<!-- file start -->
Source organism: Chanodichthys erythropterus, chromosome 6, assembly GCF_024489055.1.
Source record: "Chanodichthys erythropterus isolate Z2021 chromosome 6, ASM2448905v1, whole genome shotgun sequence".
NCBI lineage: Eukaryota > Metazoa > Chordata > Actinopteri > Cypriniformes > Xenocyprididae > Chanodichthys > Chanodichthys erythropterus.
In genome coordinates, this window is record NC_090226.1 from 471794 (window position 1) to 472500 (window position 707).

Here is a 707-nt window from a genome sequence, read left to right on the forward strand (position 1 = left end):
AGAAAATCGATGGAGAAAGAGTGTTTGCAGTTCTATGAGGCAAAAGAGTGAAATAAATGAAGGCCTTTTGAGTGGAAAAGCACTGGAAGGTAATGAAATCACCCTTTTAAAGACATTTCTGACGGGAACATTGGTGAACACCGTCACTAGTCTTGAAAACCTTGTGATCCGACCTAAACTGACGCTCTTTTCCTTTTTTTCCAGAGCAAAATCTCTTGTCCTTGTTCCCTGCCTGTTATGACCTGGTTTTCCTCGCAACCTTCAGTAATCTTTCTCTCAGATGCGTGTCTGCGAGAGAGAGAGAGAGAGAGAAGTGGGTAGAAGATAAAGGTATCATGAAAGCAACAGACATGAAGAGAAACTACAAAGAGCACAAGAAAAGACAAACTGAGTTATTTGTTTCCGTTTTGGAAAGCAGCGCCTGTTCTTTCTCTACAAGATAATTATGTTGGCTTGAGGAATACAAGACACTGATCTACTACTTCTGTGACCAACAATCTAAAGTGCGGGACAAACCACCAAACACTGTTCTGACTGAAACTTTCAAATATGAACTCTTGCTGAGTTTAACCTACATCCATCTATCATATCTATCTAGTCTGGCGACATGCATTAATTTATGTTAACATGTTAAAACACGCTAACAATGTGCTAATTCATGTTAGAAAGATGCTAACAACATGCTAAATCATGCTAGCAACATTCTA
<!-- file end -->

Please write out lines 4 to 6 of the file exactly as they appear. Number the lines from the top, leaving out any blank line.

In genome coordinates, this window is record NC_090226.1 from 471794 (window position 1) to 472500 (window position 707).

Here is a 707-nt window from a genome sequence, read left to right on the forward strand (position 1 = left end):
AGAAAATCGATGGAGAAAGAGTGTTTGCAGTTCTATGAGGCAAAAGAGTGAAATAAATGAAGGCCTTTTGAGTGGAAAAGCACTGGAAGGTAATGAAATCACCCTTTTAAAGACATTTCTGACGGGAACATTGGTGAACACCGTCACTAGTCTTGAAAACCTTGTGATCCGACCTAAACTGACGCTCTTTTCCTTTTTTTCCAGAGCAAAATCTCTTGTCCTTGTTCCCTGCCTGTTATGACCTGGTTTTCCTCGCAACCTTCAGTAATCTTTCTCTCAGATGCGTGTCTGCGAGAGAGAGAGAGAGAGAGAAGTGGGTAGAAGATAAAGGTATCATGAAAGCAACAGACATGAAGAGAAACTACAAAGAGCACAAGAAAAGACAAACTGAGTTATTTGTTTCCGTTTTGGAAAGCAGCGCCTGTTCTTTCTCTACAAGATAATTATGTTGGCTTGAGGAATACAAGACACTGATCTACTACTTCTGTGACCAACAATCTAAAGTGCGGGACAAACCACCAAACACTGTTCTGACTGAAACTTTCAAATATGAACTCTTGCTGAGTTTAACCTACATCCATCTATCATATCTATCTAGTCTGGCGACATGCATTAATTTATGTTAACATGTTAAAACACGCTAACAATGTGCTAATTCATGTTAGAAAGATGCTAACAACATGCTAAATCATGCTAGCAACATTCTA